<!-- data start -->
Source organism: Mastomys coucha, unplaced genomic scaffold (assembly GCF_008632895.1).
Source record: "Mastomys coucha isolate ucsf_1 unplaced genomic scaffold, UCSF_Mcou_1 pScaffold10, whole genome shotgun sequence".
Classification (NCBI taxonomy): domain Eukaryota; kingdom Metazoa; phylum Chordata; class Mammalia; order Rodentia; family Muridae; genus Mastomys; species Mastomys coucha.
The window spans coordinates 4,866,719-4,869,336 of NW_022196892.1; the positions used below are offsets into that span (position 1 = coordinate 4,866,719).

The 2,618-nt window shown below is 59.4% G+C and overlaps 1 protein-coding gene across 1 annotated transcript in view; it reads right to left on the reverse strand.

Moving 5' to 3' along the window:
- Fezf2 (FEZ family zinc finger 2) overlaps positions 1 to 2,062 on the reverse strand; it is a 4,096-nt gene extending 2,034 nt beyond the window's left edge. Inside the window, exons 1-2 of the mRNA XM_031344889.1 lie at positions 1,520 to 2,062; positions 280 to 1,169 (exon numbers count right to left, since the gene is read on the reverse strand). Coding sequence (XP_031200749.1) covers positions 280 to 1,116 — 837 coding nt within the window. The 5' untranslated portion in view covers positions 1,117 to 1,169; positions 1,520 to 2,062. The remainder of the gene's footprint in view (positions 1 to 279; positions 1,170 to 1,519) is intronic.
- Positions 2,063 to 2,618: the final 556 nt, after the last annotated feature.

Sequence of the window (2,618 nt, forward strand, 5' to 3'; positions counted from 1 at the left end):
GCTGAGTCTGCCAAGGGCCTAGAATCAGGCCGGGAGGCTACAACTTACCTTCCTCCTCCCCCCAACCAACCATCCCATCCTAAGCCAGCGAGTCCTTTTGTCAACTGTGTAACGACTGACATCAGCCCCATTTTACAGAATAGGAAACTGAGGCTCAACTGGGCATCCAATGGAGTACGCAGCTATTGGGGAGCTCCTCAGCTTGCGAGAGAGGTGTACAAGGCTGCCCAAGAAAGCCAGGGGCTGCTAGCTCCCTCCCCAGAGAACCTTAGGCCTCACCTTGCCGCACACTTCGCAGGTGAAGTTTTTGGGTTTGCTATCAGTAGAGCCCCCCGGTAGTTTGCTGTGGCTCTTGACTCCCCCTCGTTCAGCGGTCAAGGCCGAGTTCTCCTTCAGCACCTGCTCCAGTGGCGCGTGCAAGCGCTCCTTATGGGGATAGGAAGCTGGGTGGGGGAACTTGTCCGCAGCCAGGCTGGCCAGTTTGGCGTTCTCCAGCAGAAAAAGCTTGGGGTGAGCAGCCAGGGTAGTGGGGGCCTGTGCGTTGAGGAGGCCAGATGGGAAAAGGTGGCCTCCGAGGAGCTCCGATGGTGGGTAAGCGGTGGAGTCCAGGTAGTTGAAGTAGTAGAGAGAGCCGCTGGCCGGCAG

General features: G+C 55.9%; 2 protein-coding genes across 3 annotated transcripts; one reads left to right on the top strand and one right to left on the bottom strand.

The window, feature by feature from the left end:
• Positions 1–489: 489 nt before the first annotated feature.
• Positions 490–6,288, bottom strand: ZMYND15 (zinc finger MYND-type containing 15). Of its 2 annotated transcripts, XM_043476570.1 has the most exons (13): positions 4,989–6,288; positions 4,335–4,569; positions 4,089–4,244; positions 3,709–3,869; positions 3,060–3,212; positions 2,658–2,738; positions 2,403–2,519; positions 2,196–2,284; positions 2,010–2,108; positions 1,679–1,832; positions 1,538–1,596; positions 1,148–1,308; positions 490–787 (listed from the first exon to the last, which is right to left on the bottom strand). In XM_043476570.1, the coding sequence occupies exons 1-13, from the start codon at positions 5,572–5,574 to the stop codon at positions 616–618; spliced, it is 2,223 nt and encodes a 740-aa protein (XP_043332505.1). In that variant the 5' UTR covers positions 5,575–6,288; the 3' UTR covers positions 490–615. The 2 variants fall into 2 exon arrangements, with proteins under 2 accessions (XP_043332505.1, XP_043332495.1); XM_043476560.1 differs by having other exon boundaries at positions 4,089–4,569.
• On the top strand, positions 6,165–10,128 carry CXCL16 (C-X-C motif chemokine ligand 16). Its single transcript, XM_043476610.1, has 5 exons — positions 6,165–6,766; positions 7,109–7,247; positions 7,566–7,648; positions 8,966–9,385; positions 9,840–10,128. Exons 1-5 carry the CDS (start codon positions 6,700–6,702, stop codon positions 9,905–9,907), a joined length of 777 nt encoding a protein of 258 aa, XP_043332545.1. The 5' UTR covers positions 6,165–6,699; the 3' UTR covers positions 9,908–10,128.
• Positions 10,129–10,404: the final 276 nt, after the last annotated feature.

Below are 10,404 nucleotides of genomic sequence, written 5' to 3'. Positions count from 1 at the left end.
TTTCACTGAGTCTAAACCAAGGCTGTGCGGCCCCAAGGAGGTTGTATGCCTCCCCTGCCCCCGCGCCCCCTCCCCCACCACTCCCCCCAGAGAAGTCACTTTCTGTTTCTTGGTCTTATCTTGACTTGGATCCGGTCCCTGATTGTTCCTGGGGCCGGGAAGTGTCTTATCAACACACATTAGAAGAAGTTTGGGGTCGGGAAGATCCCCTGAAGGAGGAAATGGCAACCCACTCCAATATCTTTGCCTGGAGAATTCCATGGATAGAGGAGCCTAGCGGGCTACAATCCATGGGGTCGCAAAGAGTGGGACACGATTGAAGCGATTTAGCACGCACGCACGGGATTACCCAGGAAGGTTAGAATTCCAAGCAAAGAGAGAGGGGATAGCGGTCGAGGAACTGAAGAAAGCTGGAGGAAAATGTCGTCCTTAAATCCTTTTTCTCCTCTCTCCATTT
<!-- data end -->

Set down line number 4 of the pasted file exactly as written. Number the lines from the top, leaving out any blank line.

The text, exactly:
The window spans coordinates 4,866,719-4,869,336 of NW_022196892.1; the positions used below are offsets into that span (position 1 = coordinate 4,866,719).